Tuesday, September 13, 2022

Is the Catholic Church becoming hip? (Op-Ed)

 No, NYT—the Catholic Church is not 'New York's hottest club'

Live long enough, the old saying goes, and you’ll see everything.

But even old Methuselah from the Bible, who lived to be about 1,000, according to the good book, probably never thought he’d live long enough to see a headline like this in The New York Times: “New York’s Hottest Club Is the Catholic Church.”

Maybe in a story about a couple of priests who, uh, accidentally (wink, wink) wandered into a certain kind of night spot at a very late hour.  Because the Times, as brainy and impressive as it is, rarely misses a chance to throw some shade Rome’s way.

And now, here’s the always-righteous Times allowing a “senior editor” from the super-conservative, super-Catholic magazine First Things, to write about a small group of highly-educated youngsters who see their peers hating on Trump and – yawn – making sure you know their pronouns and are, like, “Nah.  I need me some Vatican and catechism.”

“Disaffection with the progressive moral majority combined with Catholicism’s historic ability to accommodate cultural subversion has produced an in-your-face style of traditionalism,” Julia Yost wrote. “This is not your grandmother’s church.”

No, it’s not.  There was a kindly Irish American priest at my parish growing up who was famous for talking about – and even using stuffed dolls from – the Charlie Brown Peanuts cartoons.  He had many fans.  My grandma, born Anne Murphy to parents from Cork, was not among them.

But that’s the appeal for at least some folks out there, who have grown up endlessly inundated with hip, social justice appeals, online and in real life.

After a while, the least hip religion in the world starts to look... kind of hip.

This is partly why this neo-Papism is interesting. But also kind of silly.

It “might suggest,” Yost admits, “that the rising interest in Catholicism in certain social circles is just another way of being ironic or chasing a trend.”

One of these pretty, young, devout things, Succession actress Dasha Nekrasova, “was once better known for her irreverent socialist critiques,” Yost writes, and now refers to herself as “Catholic, like Andy Warhol.” 

I’m pretty sure this is still not my grandmother’s religion.  But there are still important things to consider here.

The Supreme Court’s recent abortion decision was another opportunity to drag out the red robes from Handmaid’s Tale and wax horrific about the looming enslavement of women and blah, blah, blah.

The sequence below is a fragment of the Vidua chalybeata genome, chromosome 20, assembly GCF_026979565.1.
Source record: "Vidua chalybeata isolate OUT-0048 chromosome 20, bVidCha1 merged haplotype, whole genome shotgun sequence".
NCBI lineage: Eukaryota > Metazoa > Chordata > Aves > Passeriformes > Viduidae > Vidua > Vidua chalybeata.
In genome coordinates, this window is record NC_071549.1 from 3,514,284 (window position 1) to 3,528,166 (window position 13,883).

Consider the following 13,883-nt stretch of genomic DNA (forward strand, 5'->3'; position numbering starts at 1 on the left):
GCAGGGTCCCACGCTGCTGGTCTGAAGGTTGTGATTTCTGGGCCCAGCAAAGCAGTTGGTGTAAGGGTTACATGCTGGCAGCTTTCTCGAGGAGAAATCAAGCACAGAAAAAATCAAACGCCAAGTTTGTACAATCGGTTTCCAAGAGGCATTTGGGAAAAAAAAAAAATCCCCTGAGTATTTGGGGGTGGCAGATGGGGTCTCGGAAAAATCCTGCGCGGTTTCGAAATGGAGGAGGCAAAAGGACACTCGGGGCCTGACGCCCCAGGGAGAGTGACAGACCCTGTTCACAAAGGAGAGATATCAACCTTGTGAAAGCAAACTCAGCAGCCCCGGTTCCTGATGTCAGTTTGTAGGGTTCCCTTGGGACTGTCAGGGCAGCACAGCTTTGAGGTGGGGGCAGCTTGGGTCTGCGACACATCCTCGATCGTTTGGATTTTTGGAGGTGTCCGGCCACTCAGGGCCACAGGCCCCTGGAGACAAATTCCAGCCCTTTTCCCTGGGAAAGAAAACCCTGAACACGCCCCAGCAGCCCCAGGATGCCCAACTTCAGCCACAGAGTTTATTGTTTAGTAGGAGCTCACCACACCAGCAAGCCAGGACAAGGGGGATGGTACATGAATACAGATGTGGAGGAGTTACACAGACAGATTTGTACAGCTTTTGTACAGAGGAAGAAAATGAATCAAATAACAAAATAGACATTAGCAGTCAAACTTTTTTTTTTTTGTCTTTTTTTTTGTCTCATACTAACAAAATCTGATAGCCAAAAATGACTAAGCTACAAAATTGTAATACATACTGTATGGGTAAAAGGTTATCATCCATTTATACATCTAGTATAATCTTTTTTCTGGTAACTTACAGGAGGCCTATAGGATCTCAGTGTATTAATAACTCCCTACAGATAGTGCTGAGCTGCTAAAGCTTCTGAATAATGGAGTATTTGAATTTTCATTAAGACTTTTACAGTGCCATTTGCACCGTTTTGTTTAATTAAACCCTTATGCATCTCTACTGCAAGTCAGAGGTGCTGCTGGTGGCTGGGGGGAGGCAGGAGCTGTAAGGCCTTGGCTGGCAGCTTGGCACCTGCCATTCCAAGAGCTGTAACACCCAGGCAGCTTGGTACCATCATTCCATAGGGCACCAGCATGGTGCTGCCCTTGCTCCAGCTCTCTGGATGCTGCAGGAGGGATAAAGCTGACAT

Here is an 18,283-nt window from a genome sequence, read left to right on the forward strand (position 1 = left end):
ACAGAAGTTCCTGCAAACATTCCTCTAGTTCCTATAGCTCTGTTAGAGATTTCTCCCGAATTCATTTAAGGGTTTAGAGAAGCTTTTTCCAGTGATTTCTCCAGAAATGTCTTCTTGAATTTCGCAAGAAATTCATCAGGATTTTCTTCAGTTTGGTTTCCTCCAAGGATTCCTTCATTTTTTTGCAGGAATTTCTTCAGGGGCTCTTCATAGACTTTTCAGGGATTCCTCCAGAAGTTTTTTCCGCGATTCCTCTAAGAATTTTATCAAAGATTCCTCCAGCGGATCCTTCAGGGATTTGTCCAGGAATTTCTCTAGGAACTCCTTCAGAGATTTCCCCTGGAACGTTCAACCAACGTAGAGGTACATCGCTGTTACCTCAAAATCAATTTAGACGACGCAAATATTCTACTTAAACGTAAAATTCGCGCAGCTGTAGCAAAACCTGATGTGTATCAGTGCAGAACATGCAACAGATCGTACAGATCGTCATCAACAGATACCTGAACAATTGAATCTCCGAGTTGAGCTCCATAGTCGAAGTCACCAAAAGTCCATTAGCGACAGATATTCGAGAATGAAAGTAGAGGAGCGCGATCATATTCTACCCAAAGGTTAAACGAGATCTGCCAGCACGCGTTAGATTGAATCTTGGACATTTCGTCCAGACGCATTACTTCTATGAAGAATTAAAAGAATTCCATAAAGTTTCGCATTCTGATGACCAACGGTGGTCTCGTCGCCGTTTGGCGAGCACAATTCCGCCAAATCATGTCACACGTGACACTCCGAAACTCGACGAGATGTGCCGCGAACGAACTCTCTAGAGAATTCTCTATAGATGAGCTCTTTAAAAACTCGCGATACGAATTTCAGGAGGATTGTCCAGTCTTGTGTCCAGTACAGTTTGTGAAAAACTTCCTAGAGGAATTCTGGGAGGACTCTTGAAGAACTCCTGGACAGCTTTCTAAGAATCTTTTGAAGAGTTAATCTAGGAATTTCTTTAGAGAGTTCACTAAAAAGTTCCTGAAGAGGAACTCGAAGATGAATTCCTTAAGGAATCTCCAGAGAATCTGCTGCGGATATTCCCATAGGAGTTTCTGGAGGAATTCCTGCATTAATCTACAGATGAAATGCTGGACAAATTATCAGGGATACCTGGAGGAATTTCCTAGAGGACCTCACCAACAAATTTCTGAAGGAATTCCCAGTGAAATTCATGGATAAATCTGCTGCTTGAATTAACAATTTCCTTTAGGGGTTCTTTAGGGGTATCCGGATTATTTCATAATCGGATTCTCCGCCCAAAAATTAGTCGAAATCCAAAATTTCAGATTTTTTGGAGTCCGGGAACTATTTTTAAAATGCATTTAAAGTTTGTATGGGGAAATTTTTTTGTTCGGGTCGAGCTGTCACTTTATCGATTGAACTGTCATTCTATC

This is precisely what such critiques might sound like to those stuck in certain kinds of social (and social media) circles.

They see long, scary New Yorker articles about Supreme Court justices like Amy Coney Barrett, who “isn’t just conservative – she’s the product of a Christian legal movement to remake America.”

And some of these young folks get to thinking that if this is the kind of stuff that freaks out the socially just crowd, I’d like to sign up for some more, please.

It’s a memo Democrats and other lefty types never quite receive.  They are so proud to be fighting for the underdog, that they fail to see that their messages are kind of everywhere.

And after a while, some people get a little sick of hearing even a righteous message.

Or they want a different flavor of righteousness.  Hence the strange but undeniable popularity of Catholic podcaster Father Mike Schmitz, whose shows have sometimes been downloaded well over half a million times a day.

Which does go to show there is a craving out there – particularly among young people – for something more than #resistance and an iPhone upgrade.

This is not to let these onetime socialists who now think even the Latin Mass is not Catholic enough off the hook.

If you’re going to visit Planet Catholicism, don’t just go to the tourist traps.  The Tik Tok crowd calls that “cultural appropriation.”

Search out the places and ideas that turn even a noble sad sack like Charlie Brown into a troublemaking subversive.

If you have trouble finding such places, let me tell you more about my grandma.

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